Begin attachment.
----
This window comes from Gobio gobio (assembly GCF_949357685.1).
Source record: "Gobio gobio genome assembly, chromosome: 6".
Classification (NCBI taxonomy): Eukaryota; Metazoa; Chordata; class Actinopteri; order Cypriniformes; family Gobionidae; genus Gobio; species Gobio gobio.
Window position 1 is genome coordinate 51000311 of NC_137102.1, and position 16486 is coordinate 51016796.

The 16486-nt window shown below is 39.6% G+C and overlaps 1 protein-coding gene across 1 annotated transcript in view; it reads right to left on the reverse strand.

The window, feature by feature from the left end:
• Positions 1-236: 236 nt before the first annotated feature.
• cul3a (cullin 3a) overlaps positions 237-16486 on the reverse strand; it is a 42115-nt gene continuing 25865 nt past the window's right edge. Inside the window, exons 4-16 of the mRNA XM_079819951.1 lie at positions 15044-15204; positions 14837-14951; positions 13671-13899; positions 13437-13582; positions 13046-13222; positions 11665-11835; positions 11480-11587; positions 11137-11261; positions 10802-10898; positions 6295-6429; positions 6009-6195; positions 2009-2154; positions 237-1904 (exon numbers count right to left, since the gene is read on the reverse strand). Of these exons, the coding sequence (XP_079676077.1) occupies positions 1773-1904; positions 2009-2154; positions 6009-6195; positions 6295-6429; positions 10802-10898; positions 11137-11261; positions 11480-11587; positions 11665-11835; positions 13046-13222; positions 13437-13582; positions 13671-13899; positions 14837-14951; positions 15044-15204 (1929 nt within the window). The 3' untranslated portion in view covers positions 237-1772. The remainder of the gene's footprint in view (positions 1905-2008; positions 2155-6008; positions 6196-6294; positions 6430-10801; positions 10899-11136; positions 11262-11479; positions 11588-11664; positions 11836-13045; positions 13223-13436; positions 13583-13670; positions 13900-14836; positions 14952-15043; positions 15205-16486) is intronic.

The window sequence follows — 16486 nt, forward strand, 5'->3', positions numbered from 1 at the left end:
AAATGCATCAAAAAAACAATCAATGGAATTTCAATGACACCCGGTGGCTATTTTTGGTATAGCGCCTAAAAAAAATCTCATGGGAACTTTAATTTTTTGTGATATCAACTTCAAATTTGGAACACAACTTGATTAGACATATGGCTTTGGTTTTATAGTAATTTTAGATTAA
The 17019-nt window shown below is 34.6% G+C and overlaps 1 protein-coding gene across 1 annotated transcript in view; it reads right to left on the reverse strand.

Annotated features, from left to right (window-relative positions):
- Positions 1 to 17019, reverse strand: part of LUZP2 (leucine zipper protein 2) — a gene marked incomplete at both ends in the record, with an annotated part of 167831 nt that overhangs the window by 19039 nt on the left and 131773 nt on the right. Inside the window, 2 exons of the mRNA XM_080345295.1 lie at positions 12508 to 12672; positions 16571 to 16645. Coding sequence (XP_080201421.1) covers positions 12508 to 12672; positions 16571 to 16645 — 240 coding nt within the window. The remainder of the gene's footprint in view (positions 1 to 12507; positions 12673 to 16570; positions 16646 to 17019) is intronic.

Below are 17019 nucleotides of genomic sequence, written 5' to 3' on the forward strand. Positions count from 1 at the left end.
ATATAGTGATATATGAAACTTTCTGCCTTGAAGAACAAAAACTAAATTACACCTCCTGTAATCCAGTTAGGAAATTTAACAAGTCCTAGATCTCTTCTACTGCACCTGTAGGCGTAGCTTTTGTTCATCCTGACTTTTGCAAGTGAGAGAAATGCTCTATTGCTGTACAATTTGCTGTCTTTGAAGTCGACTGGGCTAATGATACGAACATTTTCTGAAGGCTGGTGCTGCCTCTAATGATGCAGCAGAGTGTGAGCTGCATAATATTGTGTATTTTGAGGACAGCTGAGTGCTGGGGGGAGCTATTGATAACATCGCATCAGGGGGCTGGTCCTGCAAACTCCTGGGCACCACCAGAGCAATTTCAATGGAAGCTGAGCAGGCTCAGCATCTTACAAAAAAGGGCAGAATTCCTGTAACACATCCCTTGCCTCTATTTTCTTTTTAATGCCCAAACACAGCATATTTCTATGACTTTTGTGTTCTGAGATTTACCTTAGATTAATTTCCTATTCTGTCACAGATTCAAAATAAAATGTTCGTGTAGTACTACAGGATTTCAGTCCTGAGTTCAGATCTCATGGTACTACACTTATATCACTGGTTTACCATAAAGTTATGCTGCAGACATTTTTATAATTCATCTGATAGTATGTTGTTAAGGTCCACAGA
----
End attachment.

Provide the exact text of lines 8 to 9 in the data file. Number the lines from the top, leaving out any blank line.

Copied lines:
• cul3a (cullin 3a) overlaps positions 237-16486 on the reverse strand; it is a 42115-nt gene continuing 25865 nt past the window's right edge. Inside the window, exons 4-16 of the mRNA XM_079819951.1 lie at positions 15044-15204; positions 14837-14951; positions 13671-13899; positions 13437-13582; positions 13046-13222; positions 11665-11835; positions 11480-11587; positions 11137-11261; positions 10802-10898; positions 6295-6429; positions 6009-6195; positions 2009-2154; positions 237-1904 (exon numbers count right to left, since the gene is read on the reverse strand). Of these exons, the coding sequence (XP_079676077.1) occupies positions 1773-1904; positions 2009-2154; positions 6009-6195; positions 6295-6429; positions 10802-10898; positions 11137-11261; positions 11480-11587; positions 11665-11835; positions 13046-13222; positions 13437-13582; positions 13671-13899; positions 14837-14951; positions 15044-15204 (1929 nt within the window). The 3' untranslated portion in view covers positions 237-1772. The remainder of the gene's footprint in view (positions 1905-2008; positions 2155-6008; positions 6196-6294; positions 6430-10801; positions 10899-11136; positions 11262-11479; positions 11588-11664; positions 11836-13045; positions 13223-13436; positions 13583-13670; positions 13900-14836; positions 14952-15043; positions 15205-16486) is intronic.

The window sequence follows — 16486 nt, forward strand, 5'->3', positions numbered from 1 at the left end: